DUFF, M.D. (W. REX) VS. KENTUCKY BOARD OF MEDICAL LICENSURE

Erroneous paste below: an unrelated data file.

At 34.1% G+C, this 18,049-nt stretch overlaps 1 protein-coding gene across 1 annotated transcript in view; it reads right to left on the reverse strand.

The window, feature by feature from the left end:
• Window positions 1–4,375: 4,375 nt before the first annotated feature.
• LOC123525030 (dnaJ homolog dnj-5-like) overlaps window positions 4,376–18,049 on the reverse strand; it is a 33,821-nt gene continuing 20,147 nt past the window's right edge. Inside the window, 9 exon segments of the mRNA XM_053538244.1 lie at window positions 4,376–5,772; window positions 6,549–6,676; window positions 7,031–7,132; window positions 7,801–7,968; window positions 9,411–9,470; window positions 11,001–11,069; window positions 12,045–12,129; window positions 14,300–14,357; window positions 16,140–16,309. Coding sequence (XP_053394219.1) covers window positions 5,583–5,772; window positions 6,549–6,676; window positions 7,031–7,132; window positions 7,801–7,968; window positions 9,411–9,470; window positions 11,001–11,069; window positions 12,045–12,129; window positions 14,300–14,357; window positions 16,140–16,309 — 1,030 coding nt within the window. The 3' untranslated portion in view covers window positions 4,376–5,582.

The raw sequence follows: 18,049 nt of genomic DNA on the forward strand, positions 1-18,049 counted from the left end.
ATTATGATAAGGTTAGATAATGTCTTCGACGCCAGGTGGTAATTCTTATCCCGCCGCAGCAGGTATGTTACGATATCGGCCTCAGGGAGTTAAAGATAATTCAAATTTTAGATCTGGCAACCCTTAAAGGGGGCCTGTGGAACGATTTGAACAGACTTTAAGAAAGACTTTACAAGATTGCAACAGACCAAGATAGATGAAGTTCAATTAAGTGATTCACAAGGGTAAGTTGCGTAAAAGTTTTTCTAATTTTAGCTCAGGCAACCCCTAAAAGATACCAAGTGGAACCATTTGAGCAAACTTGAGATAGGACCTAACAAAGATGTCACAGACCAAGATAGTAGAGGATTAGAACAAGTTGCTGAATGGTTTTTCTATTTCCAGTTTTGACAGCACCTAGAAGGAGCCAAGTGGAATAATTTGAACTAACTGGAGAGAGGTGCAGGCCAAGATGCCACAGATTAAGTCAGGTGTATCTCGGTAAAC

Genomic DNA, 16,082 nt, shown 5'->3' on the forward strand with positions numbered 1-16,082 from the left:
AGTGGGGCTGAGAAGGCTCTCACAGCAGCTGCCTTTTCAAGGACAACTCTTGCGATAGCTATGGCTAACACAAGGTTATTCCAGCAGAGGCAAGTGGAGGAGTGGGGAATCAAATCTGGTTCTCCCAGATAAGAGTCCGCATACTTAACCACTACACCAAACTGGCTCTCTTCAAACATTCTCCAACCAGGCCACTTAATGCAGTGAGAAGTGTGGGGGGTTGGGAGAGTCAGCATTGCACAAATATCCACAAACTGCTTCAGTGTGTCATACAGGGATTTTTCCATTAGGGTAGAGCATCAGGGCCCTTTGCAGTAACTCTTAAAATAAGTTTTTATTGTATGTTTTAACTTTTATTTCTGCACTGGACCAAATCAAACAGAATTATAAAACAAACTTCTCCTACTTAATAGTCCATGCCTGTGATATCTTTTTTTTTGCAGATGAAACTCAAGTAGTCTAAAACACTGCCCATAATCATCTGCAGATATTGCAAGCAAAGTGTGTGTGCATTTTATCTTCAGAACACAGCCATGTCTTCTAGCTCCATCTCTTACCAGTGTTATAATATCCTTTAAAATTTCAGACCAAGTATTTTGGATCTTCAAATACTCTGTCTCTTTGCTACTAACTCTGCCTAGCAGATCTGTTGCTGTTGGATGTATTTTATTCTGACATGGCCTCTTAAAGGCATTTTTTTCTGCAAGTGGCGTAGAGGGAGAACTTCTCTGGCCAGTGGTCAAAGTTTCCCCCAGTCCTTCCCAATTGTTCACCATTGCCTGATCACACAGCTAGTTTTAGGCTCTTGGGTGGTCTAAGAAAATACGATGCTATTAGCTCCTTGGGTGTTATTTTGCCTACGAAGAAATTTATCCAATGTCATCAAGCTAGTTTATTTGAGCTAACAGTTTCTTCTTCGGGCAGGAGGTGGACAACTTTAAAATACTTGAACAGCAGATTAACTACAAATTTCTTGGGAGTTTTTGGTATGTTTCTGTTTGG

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RENDERED: SEPTEMBER 26, 2008; 2:00 P.M. NOT TO BE PUBLISHED Commonwealth of Kentucky Court of Appeals NO. 2006-CA-002646-MR W. REX DUFF, M.D. v. APPELLANT APPEAL FROM JEFFERSON CIRCUIT COURT HONORABLE STEPHEN P. RYAN, JUDGE ACTION NO. 05-CI-003188 KENTUCKY BOARD OF MEDICAL LICENSURE APPELLEE OPINION VACATING AND REMANDING WITH DIRECTIONS ** ** ** ** ** BEFORE: KELLER, TAYLOR, AND VANMETER, JUDGES. TAYLOR, JUDGE: W. Rex Duff, M.D. brings this appeal from a December 4, 2006, order and opinion of the Jefferson Circuit Court affirming a March 10, 2005, Kentucky Board of Medical Licensure's Order of Indefinite Restriction upon Duff's license to practice medicine in this Commonwealth. We vacate and remand with directions. In March 2005, the Kentucky Board of Medical Licensure (Board) rendered an Order of Indefinite Restriction upon the medical license of Duff. This action stemmed from Duff's practice of bariatric medicine, which in layperson terms is the treatment of obesity. In particular, the Board found that Duff improperly prescribed the weight loss drug phentermine (a Schedule IV amphetamine or amphetamine-like controlled substance), failed to adequately monitor his patients, and engaged in uniform or rote approach to the treatment of his patients. Duff sought judicial review of the Board's order in the Jefferson Circuit Court. Kentucky Revised Statutes (KRS) 311.593. By order and opinion entered December 4, 2006, the circuit court affirmed the Board's order. This appeal follows. Duff raises sundry allegations of error. We view all to be without merit except for one – Duff's allegation that the Board utilized the incorrect administrative regulation (201 Kentucky Administrative Regulations (KAR) 9:016 – amended effective February 7, 2002) to find that Duff engaged in dishonorable, unethical or unprofessional conduct in violation of KRS 311.595(9) in its Order of Indefinite Restriction. Judicial review of an administrative agency's decision is concerned with arbitrariness. Am. Beauty Homes Corp. v. Louisville and Jefferson County 2 Planning and Zoning Comm'n, 379 S.W.2d 450 (Ky. 1964). When reviewing an action of the Board of Medical Licensure, we are required to determine whether the Board exceeded its statutory powers, whether it provided adequate due process of law, and whether substantial evidence supports its action. KRS 311.555; KRS 311.591; Parrish v. Kentucky Bd. of Med. Licensure, 145 S.W.3d 401 (Ky.App. 2004). However, our Court reviews issues of law de novo. Parrish, 145 S.W.3d 401. In its case against Duff, the Board's expert, Dr. Carl Schmidt, reviewed seven patients' charts and testified concerning Duff's treatment of these patients.1 Six of these patients had various treatment dates between 1999 and 2001, and only one patient had a single treatment date after February 7, 2002, which was on March 1, 2002. All seven patients were prescribed phentermine. Phentermine is classified as a Schedule IV amphetamine or amphetamine-like controlled substance. Based upon Duff's practice in regard to these seven patients, the Board found: Duff's medical practice for prescribing phentermine did not comply with the Board's regulation, 201 KAR 9:016, or the guidelines in Exhibit 1 for prescribing such controlled substances. Therefore, his prescription practice constituted dishonorable, unethical or unprofessional conduct pursuant to the provisions of 1 The Kentucky Board of Medical Licensure's entire case against W. Rex Duff, M.D. centered around the expert's review of these seven patients' charts. There were no patient complaints involved, and each of these patients fell into a patient category in Duff's practice that were prescribed the drug phentermine. 3 201 KAR 9:016, Section 3, and subjects him to discipline pursuant to KRS 311.595(9). Duff adamantly argues that the Board erred in its reliance upon 201 KAR 9:016. 201 KAR 9:016 was amended effective February 7, 2002. It is uncontroverted that the pre-amended version of 201 KAR 9:016 did not regulate Schedule IV amphetamine or amphetamine-like controlled substances and, thus, did not regulate the prescribing of phentermine. Rather, the pre-amended version only regulated Schedule II amphetamine or amphetamine-like controlled substances. It was only after the amendment of 201 KAR 9:016, on February 7, 2002, that Schedule IV amphetamine or amphetamine-like controlled substances were included within its regulatory scheme. As previously pointed out, six of the seven patients' charts relied upon by the Board reflected that these patients were treated and prescribed phentermine before February 7, 2002, the effective date of 201 KAR 9:016 amendment. Only one patient was treated and prescribed phentermine after the effective date of the amendment to 201 KAR 9:016. Nevertheless, the Board's opinion does not reflect that fact. Rather, the Board found that Duff violated 201 KAR 9:016 by his practice of prescribing phentermine and relied upon the charts of all seven patients. In its appellate brief, the Board argues that the amended version of 201 KAR 9:016 was properly applied because “as a general rule, a court must apply the law in effect at the time it renders its decisions.” 4 Generally, the statute or regulation in effect at the time of the act is controlling. Peach v. 21 Brands Distillery, 580 S.W2d 235 (Ky.App. 1979). And, a statute or regulation will always be interpreted to operate prospectively unless a clear intention to the contrary is expressed or necessarily inferred. Webster County Bd. of Educ. v. Hocket, 102 S.W.2d 1018 (Ky. 1937). With the amendment of 201 KAR 9:016 on February 7, 2002, the Board enacted a comprehensive regulatory scheme in relation to Schedule IV amphetamine or amphetamine-like substances. It places specific and detailed procedures and requirements upon a physician in relation to prescribing these controlled substances. In short, the amended version of 201 KAR 9:016 imposed by force of law prescription criteria for Schedule II controlled substances upon a physician. To apply the amended version of 201 KAR 9:016 retroactively would not only be fundamentally unfair but would impermissibly impose new legal duties upon a physician. See Peach, 580 S.W.2d 235. The Board counters that the amended version of 201 KAR 9:016 did not impose new duties upon a physician because these duties were outlined in “Guidelines” that were adopted by the Board on December 18, 1996. In particular, the Board points to its Guidelines for Prescribing Amphetamine, AmphetamineLike And Anorectic Controlled Substances (Schedule III & IV). We recognize that the Guidelines provide for substantially the same duties in regard to prescribing Schedule IV controlled substances as the amended version of 201 KAR 9:016. But, unlike 201 KAR 9:016, the Guidelines were not enacted as a regulation and, a 5 fortiori, do not carry the legal effect thereof. While the Board cited to the Guidelines as authority in its Order of Indefinite Restriction, the Board has not directed this Court to the authority under which the Guidelines were “adopted” or the legal effect, if any, of the Guidelines. Since the focus of the entire case against Duff looked to the treatment of seven patients who were prescribed phentermine, we remand this action to the circuit court with directions to remand to the Board. Upon remand to the Board, the Board shall reconsider its Order of Indefinite Restriction. In so doing, the Board shall not utilize 201 KAR 9:016 as amended February 7, 2002, for actions by Duff that occurred before February 7, 2002. However, the Board may apply the Guidelines if there exists legal authority for such application to this case. We note that no such authority has been cited to date nor has the Board adequately explained how the Guidelines may be applied to determine a violation of KRS 311.595(9). For the foregoing reasons, the order and opinion of the Jefferson Circuit Court is vacated and this cause is remanded with directions to remand to the Kentucky Board of Medical Licensure for proceedings consistent with this opinion. ALL CONCUR. 6 BRIEFS AND ORAL ARGUMENT FOR APPELLANT: BRIEF AND ORAL ARGUMENT FOR APPELLEE: J. Fox DeMoisey Louisville, Kentucky Karen Quinn Kentucky Board of Medical Licensure Louisville, Kentucky 7